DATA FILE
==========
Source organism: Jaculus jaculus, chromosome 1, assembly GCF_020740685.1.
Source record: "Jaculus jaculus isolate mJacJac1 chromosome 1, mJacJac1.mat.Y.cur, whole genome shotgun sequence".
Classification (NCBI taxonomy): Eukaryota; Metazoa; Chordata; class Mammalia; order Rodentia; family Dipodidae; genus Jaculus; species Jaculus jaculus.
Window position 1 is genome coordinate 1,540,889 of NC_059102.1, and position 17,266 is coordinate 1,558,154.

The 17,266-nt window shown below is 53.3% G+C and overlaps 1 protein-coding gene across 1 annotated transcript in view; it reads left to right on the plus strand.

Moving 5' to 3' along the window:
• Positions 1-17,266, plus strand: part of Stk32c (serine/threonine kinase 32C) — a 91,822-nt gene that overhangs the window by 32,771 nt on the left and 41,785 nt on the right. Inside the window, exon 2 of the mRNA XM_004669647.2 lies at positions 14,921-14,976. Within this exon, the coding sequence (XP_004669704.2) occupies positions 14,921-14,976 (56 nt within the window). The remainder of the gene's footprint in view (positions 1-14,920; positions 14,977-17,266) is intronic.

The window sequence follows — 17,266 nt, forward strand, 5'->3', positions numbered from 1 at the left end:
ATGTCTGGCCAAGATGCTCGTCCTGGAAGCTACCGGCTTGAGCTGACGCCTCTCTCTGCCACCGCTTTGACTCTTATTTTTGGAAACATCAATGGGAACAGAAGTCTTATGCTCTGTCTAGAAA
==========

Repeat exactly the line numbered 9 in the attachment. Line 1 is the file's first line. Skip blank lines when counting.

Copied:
ATGTCTGGCCAAGATGCTCGTCCTGGAAGCTACCGGCTTGAGCTGACGCCTCTCTCTGCCACCGCTTTGACTCTTATTTTTGGAAACATCAATGGGAACAGAAGTCTTATGCTCTGTCTAGAAA